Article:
Neil Marsh

Professor of Chemistry, College of Literature, Science, and the Arts
Professor of Biological Chemistry, Medical School

Department of Chemistry
University of Michigan
930 N. University Ave.
Ann Arbor MI 48109-1055 USA

Office: (734) 763-6096
Fax: (734 615-3790
Email: nmarsh@umich.edu

Our Research

Our laboratory focuses on two areas of chemical biology. In one area, we seek to understand the remarkable catalytic prowess of enzymes, in particular those that use free radicals in catalysis. In the other area we are exploring the potential for developing novel biological catalysts and therapeutic agents offered by the de-novo design and synthesis of novel proteins incorporating highly fluorinated amino acids. Our research is inherently inter-disciplinary in nature and draws on a synergistic combination of bio-organic, bio-inorganic and bio-physical chemistry.

Research Interests

  Our laboratory is interested in enzymology and protein design. Our research is inherently inter-disciplinary in nature and draws on a synergistic combination of bio-organic, bio-inorganic and bio-physical chemistry. We are fortunate to enjoy various productive collaborations with other research groups at Michigan.

    We are currently studying three enzymes that catalyze unusual and chemically difficult reactions that involve metal cofactors and/or reactive free radical intermediates. Benzylsuccinate synthase is a free radical-containing enzyme that catalyzes the first step in the metabolism of toluene – anaerobic bacteria that contain this enzyme can live on toluene as their sole carbon source! Glutamate mutase catalyzes an unusual carbon skeleton rearrangement involved in glutamate fermentation; it uses coenzyme B12, a cobalt-containing organo-metallic complex, to generate reactive free radicals that initiate the reaction mechanism. Lastly, we have begun to study aldehyde decarbonylase, an iron-dependent enzyme that catalyzes the conversion of long-chain aldehydes to alkanes and carbon monoxide, which is involved in hydrocarbon biosynthesis in plants and algae.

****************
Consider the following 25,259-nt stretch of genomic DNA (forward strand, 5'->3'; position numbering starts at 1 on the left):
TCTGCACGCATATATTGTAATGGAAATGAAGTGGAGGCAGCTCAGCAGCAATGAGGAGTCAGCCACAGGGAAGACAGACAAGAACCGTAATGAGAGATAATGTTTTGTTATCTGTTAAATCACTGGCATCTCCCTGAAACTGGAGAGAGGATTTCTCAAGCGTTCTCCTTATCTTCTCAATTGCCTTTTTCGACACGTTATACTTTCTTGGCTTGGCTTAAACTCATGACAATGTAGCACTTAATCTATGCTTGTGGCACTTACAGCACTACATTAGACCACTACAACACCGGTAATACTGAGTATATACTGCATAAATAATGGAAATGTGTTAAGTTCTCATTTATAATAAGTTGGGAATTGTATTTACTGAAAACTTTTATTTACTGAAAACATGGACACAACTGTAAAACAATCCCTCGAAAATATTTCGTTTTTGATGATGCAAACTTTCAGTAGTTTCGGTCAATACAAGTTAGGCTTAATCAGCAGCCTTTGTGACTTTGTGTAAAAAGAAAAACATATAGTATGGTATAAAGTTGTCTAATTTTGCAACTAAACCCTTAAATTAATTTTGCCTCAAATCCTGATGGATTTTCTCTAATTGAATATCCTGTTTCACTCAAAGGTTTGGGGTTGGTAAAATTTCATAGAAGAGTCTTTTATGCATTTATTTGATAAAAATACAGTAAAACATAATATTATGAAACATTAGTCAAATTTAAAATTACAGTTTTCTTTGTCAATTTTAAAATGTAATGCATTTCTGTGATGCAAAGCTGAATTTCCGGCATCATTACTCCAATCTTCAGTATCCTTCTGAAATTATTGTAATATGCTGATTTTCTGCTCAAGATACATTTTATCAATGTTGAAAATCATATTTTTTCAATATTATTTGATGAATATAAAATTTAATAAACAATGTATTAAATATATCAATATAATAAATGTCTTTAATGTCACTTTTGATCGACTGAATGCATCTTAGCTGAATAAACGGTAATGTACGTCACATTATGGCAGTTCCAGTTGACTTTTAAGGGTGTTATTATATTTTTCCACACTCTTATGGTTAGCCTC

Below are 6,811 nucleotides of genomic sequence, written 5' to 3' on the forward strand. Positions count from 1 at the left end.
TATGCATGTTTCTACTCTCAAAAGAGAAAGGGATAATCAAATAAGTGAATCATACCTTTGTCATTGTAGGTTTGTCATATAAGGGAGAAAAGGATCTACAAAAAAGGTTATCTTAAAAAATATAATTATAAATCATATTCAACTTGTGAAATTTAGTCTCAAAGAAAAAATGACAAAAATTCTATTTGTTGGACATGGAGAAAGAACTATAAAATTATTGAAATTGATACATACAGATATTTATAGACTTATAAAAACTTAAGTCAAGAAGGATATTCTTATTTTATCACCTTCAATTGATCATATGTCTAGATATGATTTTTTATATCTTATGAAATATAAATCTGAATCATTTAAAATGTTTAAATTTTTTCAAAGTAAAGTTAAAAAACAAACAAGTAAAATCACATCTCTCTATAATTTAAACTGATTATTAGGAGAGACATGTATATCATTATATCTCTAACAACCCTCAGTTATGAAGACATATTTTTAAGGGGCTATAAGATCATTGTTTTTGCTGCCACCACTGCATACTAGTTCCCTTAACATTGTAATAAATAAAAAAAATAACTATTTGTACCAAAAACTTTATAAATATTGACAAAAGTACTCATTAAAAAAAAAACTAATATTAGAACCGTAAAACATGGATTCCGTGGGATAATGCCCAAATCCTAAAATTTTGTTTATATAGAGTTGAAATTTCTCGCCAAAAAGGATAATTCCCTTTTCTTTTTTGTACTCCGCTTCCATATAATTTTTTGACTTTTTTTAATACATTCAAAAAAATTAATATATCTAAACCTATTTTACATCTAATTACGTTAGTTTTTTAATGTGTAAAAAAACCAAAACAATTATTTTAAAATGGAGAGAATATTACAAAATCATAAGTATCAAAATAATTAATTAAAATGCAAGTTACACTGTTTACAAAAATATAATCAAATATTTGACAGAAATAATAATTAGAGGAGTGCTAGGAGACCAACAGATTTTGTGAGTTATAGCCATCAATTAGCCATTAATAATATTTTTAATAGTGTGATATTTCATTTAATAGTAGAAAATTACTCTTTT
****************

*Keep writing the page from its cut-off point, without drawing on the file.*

Increasingly, our attention is focused on enzymes involved in hydrocarbon metabolism as these may prove useful for the synthesis of new biofuels and bioremediation of hydrocarbon-contaminated soils. Our primary goal is to understand how these enzymes generate and control chemically reactive intermediates to catalyze their reactions; we then aim to apply what we learn to engineer new pathways for hydrocarbon metabolism.

    Our interest in protein design led us to explore the properties of novel ‘Teflon-like’ proteins that incorporate highly fluorinated amino acids within their hydrophobic cores. We have designed a series of model proteins that contain the fluorinated amino acid hexafluoroleucine to examine how fluorination can be used to modulate the physical and biological properties of proteins. We found that fluorinated proteins exhibit remarkable stability that allows them to resist unfolding by heat and organic solvents and degradation by proteases. We are applying these design principles to the development of fluorinated antimicrobial peptides, short peptides that kill bacteria by selectively disrupting their membranes.  We are also developing methods to follow the fate of peptides in vivo using fluorine NMR as a probe.